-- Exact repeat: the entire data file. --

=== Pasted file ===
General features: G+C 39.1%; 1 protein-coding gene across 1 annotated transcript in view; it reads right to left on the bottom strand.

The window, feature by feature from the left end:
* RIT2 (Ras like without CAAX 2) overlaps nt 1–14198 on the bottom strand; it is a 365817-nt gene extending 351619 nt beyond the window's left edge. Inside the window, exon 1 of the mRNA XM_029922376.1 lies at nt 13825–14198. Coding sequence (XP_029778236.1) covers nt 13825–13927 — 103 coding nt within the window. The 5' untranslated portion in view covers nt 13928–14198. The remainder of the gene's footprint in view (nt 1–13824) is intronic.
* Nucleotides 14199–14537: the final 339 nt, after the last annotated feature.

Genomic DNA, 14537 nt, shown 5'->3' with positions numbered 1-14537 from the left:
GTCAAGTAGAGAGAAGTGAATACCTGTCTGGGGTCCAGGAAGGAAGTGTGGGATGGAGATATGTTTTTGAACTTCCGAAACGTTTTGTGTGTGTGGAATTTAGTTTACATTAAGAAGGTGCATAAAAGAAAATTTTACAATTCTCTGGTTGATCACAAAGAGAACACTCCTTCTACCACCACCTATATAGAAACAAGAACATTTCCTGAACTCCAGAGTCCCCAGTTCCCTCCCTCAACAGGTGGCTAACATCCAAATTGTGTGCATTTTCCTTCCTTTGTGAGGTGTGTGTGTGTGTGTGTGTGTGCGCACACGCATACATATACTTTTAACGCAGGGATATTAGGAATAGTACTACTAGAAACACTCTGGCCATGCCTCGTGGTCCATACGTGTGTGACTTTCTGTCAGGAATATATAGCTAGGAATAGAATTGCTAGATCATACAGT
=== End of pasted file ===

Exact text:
General features: G+C 39.1%; 1 protein-coding gene across 1 annotated transcript in view; it reads right to left on the bottom strand.

The window, feature by feature from the left end:
* RIT2 (Ras like without CAAX 2) overlaps nt 1–14198 on the bottom strand; it is a 365817-nt gene extending 351619 nt beyond the window's left edge. Inside the window, exon 1 of the mRNA XM_029922376.1 lies at nt 13825–14198. Coding sequence (XP_029778236.1) covers nt 13825–13927 — 103 coding nt within the window. The 5' untranslated portion in view covers nt 13928–14198. The remainder of the gene's footprint in view (nt 1–13824) is intronic.
* Nucleotides 14199–14537: the final 339 nt, after the last annotated feature.

Genomic DNA, 14537 nt, shown 5'->3' with positions numbered 1-14537 from the left:
GTCAAGTAGAGAGAAGTGAATACCTGTCTGGGGTCCAGGAAGGAAGTGTGGGATGGAGATATGTTTTTGAACTTCCGAAACGTTTTGTGTGTGTGGAATTTAGTTTACATTAAGAAGGTGCATAAAAGAAAATTTTACAATTCTCTGGTTGATCACAAAGAGAACACTCCTTCTACCACCACCTATATAGAAACAAGAACATTTCCTGAACTCCAGAGTCCCCAGTTCCCTCCCTCAACAGGTGGCTAACATCCAAATTGTGTGCATTTTCCTTCCTTTGTGAGGTGTGTGTGTGTGTGTGTGTGTGCGCACACGCATACATATACTTTTAACGCAGGGATATTAGGAATAGTACTACTAGAAACACTCTGGCCATGCCTCGTGGTCCATACGTGTGTGACTTTCTGTCAGGAATATATAGCTAGGAATAGAATTGCTAGATCATACAGT